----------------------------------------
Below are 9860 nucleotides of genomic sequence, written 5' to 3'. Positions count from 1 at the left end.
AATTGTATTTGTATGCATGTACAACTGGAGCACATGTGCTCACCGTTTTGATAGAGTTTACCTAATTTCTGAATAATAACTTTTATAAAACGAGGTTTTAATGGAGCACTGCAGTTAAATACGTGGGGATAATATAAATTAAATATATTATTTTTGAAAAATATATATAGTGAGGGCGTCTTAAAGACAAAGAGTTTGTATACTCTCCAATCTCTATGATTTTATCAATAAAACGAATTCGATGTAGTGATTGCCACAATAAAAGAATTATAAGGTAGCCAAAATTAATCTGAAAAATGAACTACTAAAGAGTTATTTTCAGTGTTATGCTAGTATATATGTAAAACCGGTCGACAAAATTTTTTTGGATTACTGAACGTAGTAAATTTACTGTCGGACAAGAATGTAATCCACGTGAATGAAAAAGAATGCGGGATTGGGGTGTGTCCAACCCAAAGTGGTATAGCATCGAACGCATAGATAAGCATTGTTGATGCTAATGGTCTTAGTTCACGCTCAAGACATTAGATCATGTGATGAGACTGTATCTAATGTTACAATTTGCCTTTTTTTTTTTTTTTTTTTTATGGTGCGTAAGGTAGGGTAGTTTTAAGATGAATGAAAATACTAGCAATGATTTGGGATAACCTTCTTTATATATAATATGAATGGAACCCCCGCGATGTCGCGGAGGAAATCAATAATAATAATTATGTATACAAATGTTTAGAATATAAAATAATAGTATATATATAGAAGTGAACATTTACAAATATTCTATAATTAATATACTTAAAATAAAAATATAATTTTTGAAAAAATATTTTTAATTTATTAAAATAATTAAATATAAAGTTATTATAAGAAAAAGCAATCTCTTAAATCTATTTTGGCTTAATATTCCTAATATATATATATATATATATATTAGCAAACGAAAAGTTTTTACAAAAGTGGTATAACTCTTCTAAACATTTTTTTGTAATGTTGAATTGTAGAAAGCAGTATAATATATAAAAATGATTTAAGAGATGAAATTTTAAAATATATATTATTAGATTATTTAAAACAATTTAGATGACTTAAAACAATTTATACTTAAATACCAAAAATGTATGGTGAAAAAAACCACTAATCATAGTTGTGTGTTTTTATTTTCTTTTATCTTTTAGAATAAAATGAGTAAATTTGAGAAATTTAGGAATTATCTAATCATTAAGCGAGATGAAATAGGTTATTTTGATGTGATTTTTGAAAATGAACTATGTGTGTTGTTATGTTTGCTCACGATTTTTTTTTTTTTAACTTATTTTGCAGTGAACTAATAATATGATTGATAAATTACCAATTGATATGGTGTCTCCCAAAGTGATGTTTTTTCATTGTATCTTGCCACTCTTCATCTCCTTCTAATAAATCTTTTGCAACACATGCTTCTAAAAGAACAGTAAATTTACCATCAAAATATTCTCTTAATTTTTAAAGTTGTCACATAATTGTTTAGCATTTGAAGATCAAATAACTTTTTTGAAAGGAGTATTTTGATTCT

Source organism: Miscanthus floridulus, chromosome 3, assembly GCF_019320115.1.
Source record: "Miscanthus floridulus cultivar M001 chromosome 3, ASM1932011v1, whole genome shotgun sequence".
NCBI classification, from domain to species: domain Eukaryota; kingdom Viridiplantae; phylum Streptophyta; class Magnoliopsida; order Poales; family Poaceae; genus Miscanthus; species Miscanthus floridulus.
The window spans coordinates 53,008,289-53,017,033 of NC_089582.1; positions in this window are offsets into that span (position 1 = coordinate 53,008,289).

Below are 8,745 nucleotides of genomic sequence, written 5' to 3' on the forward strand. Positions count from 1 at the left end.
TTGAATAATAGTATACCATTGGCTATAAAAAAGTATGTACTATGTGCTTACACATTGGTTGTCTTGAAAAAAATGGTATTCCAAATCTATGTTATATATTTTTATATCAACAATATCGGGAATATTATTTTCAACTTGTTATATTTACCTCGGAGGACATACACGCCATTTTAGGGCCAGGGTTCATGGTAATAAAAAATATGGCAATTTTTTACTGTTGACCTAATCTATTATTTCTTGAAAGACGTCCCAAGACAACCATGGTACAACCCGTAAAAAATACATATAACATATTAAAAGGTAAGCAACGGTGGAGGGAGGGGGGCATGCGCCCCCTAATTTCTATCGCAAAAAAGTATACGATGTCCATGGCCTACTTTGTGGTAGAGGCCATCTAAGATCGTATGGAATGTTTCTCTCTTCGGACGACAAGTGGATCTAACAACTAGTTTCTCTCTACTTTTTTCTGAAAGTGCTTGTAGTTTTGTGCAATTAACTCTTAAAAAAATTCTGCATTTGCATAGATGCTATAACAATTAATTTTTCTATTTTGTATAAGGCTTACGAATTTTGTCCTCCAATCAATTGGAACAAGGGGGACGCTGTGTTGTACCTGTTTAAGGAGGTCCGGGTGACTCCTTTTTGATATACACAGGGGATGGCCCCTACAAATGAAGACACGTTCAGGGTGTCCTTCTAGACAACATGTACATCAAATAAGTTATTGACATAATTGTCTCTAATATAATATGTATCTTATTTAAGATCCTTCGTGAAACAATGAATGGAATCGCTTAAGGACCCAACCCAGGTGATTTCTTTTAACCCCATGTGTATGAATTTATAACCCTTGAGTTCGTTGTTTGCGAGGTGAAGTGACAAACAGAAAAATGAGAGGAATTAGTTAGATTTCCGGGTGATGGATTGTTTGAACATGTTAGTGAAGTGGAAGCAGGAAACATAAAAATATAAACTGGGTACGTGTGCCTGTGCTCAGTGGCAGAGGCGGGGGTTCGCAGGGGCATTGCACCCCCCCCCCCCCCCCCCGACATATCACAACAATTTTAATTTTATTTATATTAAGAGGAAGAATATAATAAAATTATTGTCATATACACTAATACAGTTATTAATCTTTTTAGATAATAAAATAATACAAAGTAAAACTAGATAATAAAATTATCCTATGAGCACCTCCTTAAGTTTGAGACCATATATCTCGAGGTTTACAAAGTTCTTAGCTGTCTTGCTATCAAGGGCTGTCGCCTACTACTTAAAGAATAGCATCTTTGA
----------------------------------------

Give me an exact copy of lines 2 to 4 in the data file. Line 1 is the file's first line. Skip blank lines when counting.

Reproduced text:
AATTGTATTTGTATGCATGTACAACTGGAGCACATGTGCTCACCGTTTTGATAGAGTTTACCTAATTTCTGAATAATAACTTTTATAAAACGAGGTTTTAATGGAGCACTGCAGTTAAATACGTGGGGATAATATAAATTAAATATATTATTTTTGAAAAATATATATAGTGAGGGCGTCTTAAAGACAAAGAGTTTGTATACTCTCCAATCTCTATGATTTTATCAATAAAACGAATTCGATGTAGTGATTGCCACAATAAAAGAATTATAAGGTAGCCAAAATTAATCTGAAAAATGAACTACTAAAGAGTTATTTTCAGTGTTATGCTAGTATATATGTAAAACCGGTCGACAAAATTTTTTTGGATTACTGAACGTAGTAAATTTACTGTCGGACAAGAATGTAATCCACGTGAATGAAAAAGAATGCGGGATTGGGGTGTGTCCAACCCAAAGTGGTATAGCATCGAACGCATAGATAAGCATTGTTGATGCTAATGGTCTTAGTTCACGCTCAAGACATTAGATCATGTGATGAGACTGTATCTAATGTTACAATTTGCCTTTTTTTTTTTTTTTTTTTTATGGTGCGTAAGGTAGGGTAGTTTTAAGATGAATGAAAATACTAGCAATGATTTGGGATAACCTTCTTTATATATAATATGAATGGAACCCCCGCGATGTCGCGGAGGAAATCAATAATAATAATTATGTATACAAATGTTTAGAATATAAAATAATAGTATATATATAGAAGTGAACATTTACAAATATTCTATAATTAATATACTTAAAATAAAAATATAATTTTTGAAAAAATATTTTTAATTTATTAAAATAATTAAATATAAAGTTATTATAAGAAAAAGCAATCTCTTAAATCTATTTTGGCTTAATATTCCTAATATATATATATATATATATATTAGCAAACGAAAAGTTTTTACAAAAGTGGTATAACTCTTCTAAACATTTTTTTGTAATGTTGAATTGTAGAAAGCAGTATAATATATAAAAATGATTTAAGAGATGAAATTTTAAAATATATATTATTAGATTATTTAAAACAATTTAGATGACTTAAAACAATTTATACTTAAATACCAAAAATGTATGGTGAAAAAAACCACTAATCATAGTTGTGTGTTTTTATTTTCTTTTATCTTTTAGAATAAAATGAGTAAATTTGAGAAATTTAGGAATTATCTAATCATTAAGCGAGATGAAATAGGTTATTTTGATGTGATTTTTGAAAATGAACTATGTGTGTTGTTATGTTTGCTCACGATTTTTTTTTTTTTAACTTATTTTGCAGTGAACTAATAATATGATTGATAAATTACCAATTGATATGGTGTCTCCCAAAGTGATGTTTTTTCATTGTATCTTGCCACTCTTCATCTCCTTCTAATAAATCTTTTGCAACACATGCTTCTAAAAGAACAGTAAATTTACCATCAAAATATTCTCTTAATTTTTAAAGTTGTCACATAATTGTTTAGCATTTGAAGATCAAATAACTTTTTTGAAAGGAGTATTTTGATTCT

Source organism: Miscanthus floridulus, chromosome 3, assembly GCF_019320115.1.
Source record: "Miscanthus floridulus cultivar M001 chromosome 3, ASM1932011v1, whole genome shotgun sequence".